In Finland, it seems that art must be more traditional in order to be recognised, which is an additional limitation for young contemporary artists. We have seen that people here can’t accept modern ideas [in art]. Many Finnish artists start looking outside of Finland to reach a more open-minded international audience.”

‘Knights of Gaia’ by Niclas Kangas, 2013

I have an old project with stuffed animals that I started in school but haven’t been able to finish because I ran out of time. It involves a bit of criticism towards the social phenomenon of today’s manufactured childhoods. Children with different personalities and interests are given exactly the same kinds of toys to play with. Parents prefer to buy mass-produced, boring products from the shop. The stuffed animals used for this project will look horrific with metal frames and revealed skulls. It’s not profitable in any way, as I hardly think anybody would want to buy horrific looking teddy bears. I also know that the finished project will receive negative feedback from part of the audience. However, I like a saying from a Finnish artist: “there is no such thing as negative publicity.” Even when people hate your work, they will come to look at it. I am not going to demolish the project just because some people might not like it. Rather, I want to restart it and finally see how it will be in reality.”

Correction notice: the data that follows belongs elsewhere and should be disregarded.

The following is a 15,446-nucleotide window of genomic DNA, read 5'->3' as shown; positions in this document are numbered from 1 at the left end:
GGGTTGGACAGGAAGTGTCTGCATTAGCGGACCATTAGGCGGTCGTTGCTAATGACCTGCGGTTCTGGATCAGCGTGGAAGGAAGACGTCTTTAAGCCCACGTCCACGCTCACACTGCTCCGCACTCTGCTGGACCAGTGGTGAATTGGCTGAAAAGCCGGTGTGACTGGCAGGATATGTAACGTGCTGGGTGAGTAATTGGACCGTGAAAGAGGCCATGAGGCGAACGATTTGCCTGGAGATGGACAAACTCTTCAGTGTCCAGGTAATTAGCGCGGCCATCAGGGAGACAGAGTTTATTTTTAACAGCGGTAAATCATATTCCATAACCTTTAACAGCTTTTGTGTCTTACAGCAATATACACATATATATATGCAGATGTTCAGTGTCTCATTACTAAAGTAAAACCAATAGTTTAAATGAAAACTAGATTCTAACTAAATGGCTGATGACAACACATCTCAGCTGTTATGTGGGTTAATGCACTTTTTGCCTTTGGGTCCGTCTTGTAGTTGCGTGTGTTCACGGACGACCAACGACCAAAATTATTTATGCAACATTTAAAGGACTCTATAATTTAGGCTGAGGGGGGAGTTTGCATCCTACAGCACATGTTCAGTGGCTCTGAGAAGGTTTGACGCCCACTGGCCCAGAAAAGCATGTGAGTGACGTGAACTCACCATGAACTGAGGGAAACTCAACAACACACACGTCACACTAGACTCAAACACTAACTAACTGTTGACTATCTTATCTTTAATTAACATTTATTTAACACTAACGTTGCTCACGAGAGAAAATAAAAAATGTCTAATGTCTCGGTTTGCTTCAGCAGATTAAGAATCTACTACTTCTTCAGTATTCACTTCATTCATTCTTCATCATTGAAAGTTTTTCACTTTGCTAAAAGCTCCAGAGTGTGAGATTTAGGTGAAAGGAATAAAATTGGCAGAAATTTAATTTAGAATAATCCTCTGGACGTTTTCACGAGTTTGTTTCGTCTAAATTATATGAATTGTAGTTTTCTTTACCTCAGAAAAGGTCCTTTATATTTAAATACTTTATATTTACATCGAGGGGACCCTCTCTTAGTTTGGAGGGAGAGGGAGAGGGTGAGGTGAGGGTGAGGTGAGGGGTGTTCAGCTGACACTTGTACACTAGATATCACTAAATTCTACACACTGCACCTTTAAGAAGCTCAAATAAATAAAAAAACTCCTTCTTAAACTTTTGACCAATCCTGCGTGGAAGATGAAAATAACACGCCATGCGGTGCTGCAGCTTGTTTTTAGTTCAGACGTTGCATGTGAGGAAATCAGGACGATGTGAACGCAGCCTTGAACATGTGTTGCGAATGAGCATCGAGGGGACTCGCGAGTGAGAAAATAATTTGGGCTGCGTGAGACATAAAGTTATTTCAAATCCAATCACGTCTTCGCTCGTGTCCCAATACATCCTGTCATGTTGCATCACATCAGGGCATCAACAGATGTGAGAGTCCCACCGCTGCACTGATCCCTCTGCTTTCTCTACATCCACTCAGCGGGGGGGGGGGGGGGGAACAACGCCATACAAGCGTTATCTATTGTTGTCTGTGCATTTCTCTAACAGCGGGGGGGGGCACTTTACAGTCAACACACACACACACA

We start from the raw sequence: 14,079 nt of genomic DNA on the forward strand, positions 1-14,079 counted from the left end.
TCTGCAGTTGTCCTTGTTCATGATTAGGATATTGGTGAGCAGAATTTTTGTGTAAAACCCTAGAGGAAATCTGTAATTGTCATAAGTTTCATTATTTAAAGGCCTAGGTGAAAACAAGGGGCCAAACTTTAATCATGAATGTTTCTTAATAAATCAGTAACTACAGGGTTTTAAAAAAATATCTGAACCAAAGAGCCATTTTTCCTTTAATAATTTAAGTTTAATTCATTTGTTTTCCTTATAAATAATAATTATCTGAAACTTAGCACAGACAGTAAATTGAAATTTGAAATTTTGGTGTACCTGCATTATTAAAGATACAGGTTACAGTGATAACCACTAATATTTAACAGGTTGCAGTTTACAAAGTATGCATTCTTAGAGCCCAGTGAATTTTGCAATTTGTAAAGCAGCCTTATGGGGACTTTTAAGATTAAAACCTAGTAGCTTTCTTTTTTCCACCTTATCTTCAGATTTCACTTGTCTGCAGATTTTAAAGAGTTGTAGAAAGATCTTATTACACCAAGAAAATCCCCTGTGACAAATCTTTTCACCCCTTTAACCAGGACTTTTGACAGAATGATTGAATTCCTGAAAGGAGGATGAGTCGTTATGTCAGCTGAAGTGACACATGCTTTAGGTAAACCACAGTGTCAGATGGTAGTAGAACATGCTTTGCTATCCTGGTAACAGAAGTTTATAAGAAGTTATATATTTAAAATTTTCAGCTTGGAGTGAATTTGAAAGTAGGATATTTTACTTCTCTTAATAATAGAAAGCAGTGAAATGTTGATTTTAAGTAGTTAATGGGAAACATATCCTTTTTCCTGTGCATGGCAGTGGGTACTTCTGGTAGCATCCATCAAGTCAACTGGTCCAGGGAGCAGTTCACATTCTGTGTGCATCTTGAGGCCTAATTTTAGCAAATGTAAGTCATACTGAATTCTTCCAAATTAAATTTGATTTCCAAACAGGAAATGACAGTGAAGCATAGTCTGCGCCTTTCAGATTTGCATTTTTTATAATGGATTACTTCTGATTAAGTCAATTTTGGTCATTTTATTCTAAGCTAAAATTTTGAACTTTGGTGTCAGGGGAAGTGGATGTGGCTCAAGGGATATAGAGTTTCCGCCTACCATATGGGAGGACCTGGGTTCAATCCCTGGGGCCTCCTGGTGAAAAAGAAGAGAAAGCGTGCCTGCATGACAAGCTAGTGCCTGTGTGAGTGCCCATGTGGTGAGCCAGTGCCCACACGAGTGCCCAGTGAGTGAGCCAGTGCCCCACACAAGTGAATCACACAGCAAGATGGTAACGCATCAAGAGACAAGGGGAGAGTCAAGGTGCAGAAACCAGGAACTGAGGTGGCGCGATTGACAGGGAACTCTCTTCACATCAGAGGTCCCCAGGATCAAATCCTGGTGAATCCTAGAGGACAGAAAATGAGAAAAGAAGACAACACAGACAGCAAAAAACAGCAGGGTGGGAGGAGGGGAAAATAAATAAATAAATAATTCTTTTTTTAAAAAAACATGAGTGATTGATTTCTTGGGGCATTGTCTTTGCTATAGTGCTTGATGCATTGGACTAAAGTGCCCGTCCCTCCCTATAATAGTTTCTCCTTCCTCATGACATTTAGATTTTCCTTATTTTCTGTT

Niclas’ description about this project with plush toys and stuffed animals reminded me of my own conflicted feelings when seeing many of the paintings and sculptures he has made. I saw sadness, conflict, discomfort and emptiness. At the same time, the intention to hide the pain, fear and disappointment could be seen, along with a tremendous desire for transformation- to break through and overcome this pain. I asked if he wanted to share any stories about his hard times, when all these strong emotions simultaneously exist.